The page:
That being said I would no more start dating a practicing alcoholic or even someone in their first five years any more then I would have unprotected sex with a rabid streetwalker that was foaming at the mouth, it's that dangerous and evokes that kind of fear and loathing in me, literally the prospect terrifies me, and for good reason, I have some experience with this that I wouldn't wish on my worst enemy, that and I was a destructive trainwreck for early sobriety, and then a roller coaster for the first few years after that, I often think the "no new relationships for a year" -suggestion- in AA is not to protect the newcomer as much as it is to protect us from the newcomer, newcomers are trainwrecks, and they stay that way for years, although they don't think so, that's why all us old timers sit in the back and just watch, those people amuse us greatly, it's like watching the chess club when someone gave the chess club all the sugar they could eat and all the coffee they could drink....meetings are fun for a lot of reasons lol

The only -practicing- alcoholics I have in my life any more are a few family members and I stay far far away from these people, ESPECIALLY if they start drinking, I have ZERO patience for drunk people, which is why I ALWAYS drive my own car to events, and won't go to events if people think I am going to be their designated driver because I don't drink...I just don't

A number of my female friends who got sober married male alcoholics with varying years of sobriety when they (the females) were in their first five years, in about half the cases it went horribly horribly wrong, and we now talk alanon and Coda together, in others miracles happen, my sponsor met and fell in love with a woman when he had 30 days, they got married when he had 6 months, they broke every "rule" there is to break, that was maybe 15 years ago, maybe more (I used to drag him to meetings when he was brand new lol) and a happier healthier more attractive couple I could never hope to meet, I was friends with a woman (my best friends room-mate) for nigh on a decade, we got together stayed together for 6 years or so and parted ways amicably when I moved away for family business, a better friend I could never ask for.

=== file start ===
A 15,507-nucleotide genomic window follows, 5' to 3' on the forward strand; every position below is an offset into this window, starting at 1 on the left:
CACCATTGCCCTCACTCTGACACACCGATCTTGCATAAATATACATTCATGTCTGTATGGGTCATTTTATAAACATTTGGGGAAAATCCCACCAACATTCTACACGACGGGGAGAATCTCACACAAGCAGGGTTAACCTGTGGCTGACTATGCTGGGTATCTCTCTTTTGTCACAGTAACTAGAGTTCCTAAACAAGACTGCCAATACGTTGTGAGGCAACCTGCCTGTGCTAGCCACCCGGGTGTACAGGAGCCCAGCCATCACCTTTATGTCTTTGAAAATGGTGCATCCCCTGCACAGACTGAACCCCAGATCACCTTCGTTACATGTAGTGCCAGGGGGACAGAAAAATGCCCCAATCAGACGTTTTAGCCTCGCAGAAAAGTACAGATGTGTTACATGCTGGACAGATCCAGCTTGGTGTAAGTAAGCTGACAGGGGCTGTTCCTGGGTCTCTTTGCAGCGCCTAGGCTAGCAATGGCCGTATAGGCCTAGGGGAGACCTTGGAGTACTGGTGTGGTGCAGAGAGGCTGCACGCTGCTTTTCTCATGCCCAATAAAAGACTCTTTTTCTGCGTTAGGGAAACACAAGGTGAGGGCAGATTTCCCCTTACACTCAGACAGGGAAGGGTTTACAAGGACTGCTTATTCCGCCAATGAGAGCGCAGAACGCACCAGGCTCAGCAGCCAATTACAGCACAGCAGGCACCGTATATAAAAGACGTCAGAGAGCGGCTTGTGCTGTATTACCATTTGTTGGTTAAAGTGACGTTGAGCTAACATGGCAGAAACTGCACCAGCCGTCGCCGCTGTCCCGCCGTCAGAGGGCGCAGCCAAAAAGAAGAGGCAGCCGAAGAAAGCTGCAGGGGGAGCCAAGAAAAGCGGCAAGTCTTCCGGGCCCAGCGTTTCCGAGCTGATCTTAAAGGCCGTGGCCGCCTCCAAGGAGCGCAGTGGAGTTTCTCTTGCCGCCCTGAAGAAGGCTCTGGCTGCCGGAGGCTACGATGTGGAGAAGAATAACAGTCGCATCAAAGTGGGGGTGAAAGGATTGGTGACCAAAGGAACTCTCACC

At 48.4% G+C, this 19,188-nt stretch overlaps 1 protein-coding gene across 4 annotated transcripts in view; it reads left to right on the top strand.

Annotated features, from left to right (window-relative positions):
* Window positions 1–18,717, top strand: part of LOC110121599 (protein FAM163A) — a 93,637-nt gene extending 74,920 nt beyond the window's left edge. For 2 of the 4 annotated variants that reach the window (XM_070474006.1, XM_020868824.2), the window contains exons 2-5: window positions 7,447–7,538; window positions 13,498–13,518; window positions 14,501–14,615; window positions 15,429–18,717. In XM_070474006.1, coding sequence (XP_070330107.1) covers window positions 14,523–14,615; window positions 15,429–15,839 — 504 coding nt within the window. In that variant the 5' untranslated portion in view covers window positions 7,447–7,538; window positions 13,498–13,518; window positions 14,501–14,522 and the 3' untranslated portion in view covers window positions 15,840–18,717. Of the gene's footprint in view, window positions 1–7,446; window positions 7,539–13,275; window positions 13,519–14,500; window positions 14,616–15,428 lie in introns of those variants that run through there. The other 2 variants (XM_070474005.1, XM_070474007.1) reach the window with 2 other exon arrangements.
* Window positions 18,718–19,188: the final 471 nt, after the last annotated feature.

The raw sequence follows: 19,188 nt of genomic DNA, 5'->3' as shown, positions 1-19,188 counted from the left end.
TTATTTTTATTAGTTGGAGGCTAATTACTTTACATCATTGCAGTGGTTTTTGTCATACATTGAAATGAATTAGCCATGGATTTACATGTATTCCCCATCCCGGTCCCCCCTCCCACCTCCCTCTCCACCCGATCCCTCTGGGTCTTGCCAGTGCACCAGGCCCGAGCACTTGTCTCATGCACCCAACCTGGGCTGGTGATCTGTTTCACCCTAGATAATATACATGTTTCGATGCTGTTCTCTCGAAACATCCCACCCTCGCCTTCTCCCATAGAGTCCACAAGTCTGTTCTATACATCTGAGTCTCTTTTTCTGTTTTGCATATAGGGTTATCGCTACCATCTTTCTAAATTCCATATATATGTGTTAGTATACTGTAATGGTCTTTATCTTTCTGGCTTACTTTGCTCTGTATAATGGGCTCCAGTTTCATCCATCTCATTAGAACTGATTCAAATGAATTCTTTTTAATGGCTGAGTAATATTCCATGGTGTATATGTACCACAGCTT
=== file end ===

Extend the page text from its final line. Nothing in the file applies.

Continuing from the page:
Another normie friend met and marrried an alcoholic with 6 years of sobriety and a more wonderful man I never met...until they got married, then a more ugly human being I have never met, so GO SLOW....IN ALL RELATIONSHIPS